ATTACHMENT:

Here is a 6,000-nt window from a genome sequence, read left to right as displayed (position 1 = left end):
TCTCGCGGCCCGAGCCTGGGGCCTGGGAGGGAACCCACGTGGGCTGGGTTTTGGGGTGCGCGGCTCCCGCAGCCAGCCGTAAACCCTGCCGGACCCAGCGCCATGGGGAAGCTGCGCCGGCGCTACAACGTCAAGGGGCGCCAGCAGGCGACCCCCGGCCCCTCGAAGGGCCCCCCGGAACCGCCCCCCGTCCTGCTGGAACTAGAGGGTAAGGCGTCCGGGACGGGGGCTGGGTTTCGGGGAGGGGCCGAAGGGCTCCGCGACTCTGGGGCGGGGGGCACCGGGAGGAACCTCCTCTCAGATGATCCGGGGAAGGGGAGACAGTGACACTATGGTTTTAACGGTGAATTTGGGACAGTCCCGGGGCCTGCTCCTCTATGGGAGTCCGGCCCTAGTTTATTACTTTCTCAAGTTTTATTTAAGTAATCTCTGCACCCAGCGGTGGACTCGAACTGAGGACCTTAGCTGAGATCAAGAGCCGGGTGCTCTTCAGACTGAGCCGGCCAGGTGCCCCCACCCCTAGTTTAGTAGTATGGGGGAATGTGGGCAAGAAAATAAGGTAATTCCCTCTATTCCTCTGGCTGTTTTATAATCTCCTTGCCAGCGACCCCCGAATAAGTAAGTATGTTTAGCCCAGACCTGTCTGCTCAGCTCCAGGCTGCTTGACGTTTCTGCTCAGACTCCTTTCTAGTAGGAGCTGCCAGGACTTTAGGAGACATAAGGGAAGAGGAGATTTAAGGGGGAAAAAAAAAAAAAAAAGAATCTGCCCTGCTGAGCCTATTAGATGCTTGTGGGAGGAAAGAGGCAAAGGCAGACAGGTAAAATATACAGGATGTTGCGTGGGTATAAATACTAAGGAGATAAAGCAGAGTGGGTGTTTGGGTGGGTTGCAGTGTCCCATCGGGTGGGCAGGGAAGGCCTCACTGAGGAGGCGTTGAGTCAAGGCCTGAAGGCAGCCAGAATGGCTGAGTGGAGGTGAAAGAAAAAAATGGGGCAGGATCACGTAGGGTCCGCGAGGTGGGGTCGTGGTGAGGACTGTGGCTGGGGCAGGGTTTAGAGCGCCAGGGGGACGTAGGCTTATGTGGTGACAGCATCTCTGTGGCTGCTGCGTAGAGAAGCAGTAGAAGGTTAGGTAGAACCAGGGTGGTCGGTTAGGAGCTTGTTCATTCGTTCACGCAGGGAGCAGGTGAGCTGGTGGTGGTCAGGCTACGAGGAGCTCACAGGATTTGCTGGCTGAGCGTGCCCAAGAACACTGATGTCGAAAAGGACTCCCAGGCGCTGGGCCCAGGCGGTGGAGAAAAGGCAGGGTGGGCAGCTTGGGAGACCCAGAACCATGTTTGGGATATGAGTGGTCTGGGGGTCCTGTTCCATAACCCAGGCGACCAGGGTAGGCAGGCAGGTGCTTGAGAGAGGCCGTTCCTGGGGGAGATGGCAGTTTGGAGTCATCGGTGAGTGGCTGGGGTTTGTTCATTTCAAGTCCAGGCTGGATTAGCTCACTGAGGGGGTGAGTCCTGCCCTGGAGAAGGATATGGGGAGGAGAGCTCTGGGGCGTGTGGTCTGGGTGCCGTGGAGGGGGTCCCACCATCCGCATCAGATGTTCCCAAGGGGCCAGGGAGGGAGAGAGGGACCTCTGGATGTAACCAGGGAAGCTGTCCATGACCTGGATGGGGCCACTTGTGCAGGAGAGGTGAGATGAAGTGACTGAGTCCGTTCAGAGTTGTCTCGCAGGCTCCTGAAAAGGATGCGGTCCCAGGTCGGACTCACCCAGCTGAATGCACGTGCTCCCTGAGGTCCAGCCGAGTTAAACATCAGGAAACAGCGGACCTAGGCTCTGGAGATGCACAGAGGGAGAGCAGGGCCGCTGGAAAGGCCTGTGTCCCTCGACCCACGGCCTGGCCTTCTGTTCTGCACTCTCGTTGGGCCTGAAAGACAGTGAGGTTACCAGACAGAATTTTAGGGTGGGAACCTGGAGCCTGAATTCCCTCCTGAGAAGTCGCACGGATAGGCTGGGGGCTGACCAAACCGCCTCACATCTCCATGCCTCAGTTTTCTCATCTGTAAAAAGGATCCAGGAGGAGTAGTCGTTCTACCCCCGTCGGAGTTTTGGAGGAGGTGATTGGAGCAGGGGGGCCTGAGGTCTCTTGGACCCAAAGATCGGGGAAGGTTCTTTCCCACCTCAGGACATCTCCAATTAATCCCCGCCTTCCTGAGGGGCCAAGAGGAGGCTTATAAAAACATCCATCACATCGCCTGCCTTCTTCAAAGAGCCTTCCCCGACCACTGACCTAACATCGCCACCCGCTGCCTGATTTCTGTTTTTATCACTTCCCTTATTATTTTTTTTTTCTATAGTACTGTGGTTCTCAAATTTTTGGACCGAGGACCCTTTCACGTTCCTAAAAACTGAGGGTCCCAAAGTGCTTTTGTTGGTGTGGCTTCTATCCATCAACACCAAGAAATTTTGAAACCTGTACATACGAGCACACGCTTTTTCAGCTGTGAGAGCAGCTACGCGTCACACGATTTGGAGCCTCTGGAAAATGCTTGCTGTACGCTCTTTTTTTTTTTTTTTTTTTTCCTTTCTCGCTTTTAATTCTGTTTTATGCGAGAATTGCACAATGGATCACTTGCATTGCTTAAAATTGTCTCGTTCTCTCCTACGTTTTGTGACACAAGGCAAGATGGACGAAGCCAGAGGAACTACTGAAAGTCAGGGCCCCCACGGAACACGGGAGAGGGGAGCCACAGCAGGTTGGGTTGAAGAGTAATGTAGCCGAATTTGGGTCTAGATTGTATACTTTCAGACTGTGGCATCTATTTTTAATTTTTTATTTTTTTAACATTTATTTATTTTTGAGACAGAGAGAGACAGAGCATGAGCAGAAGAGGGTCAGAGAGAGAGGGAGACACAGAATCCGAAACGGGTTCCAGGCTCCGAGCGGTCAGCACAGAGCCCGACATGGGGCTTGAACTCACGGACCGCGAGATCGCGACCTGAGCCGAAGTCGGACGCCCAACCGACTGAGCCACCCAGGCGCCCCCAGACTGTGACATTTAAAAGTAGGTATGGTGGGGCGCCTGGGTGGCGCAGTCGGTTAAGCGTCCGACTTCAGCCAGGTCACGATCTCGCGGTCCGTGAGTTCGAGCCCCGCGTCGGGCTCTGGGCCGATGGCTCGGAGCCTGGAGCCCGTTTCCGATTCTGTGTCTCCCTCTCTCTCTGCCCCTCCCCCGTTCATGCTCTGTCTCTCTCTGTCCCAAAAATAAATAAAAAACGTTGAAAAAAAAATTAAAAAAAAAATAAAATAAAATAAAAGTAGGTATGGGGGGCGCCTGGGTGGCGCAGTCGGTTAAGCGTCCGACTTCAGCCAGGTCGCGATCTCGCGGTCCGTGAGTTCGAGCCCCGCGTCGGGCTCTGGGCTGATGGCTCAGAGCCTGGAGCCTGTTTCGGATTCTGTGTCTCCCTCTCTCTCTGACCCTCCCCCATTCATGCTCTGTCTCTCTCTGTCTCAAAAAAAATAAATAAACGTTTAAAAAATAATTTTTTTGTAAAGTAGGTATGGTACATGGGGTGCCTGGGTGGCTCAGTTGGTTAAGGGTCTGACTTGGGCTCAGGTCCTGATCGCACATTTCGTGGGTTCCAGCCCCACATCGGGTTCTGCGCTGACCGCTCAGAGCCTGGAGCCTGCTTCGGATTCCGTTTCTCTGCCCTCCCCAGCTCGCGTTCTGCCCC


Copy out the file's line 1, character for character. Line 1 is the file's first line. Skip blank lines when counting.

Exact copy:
Here is a 6,000-nt window from a genome sequence, read left to right as displayed (position 1 = left end):